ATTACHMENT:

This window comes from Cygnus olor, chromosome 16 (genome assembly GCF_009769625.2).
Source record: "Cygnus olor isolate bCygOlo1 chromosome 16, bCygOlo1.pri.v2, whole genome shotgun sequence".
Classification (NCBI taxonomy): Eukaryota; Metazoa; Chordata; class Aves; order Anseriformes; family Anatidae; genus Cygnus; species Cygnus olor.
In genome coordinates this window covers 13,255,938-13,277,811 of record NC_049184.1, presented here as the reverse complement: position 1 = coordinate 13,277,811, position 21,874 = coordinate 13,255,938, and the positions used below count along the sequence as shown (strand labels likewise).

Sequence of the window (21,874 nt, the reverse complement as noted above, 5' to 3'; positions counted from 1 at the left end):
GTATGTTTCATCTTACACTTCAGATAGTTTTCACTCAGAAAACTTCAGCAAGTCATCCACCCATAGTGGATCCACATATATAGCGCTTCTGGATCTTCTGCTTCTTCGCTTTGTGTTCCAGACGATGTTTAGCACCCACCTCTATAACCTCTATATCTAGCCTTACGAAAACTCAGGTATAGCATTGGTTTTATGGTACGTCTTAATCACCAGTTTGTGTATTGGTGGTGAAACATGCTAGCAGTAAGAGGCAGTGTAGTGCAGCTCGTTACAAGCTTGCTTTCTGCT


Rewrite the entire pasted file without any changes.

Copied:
This window comes from Cygnus olor, chromosome 16 (genome assembly GCF_009769625.2).
Source record: "Cygnus olor isolate bCygOlo1 chromosome 16, bCygOlo1.pri.v2, whole genome shotgun sequence".
Classification (NCBI taxonomy): Eukaryota; Metazoa; Chordata; class Aves; order Anseriformes; family Anatidae; genus Cygnus; species Cygnus olor.
In genome coordinates this window covers 13,255,938-13,277,811 of record NC_049184.1, presented here as the reverse complement: position 1 = coordinate 13,277,811, position 21,874 = coordinate 13,255,938, and the positions used below count along the sequence as shown (strand labels likewise).

Sequence of the window (21,874 nt, the reverse complement as noted above, 5' to 3'; positions counted from 1 at the left end):
GTATGTTTCATCTTACACTTCAGATAGTTTTCACTCAGAAAACTTCAGCAAGTCATCCACCCATAGTGGATCCACATATATAGCGCTTCTGGATCTTCTGCTTCTTCGCTTTGTGTTCCAGACGATGTTTAGCACCCACCTCTATAACCTCTATATCTAGCCTTACGAAAACTCAGGTATAGCATTGGTTTTATGGTACGTCTTAATCACCAGTTTGTGTATTGGTGGTGAAACATGCTAGCAGTAAGAGGCAGTGTAGTGCAGCTCGTTACAAGCTTGCTTTCTGCT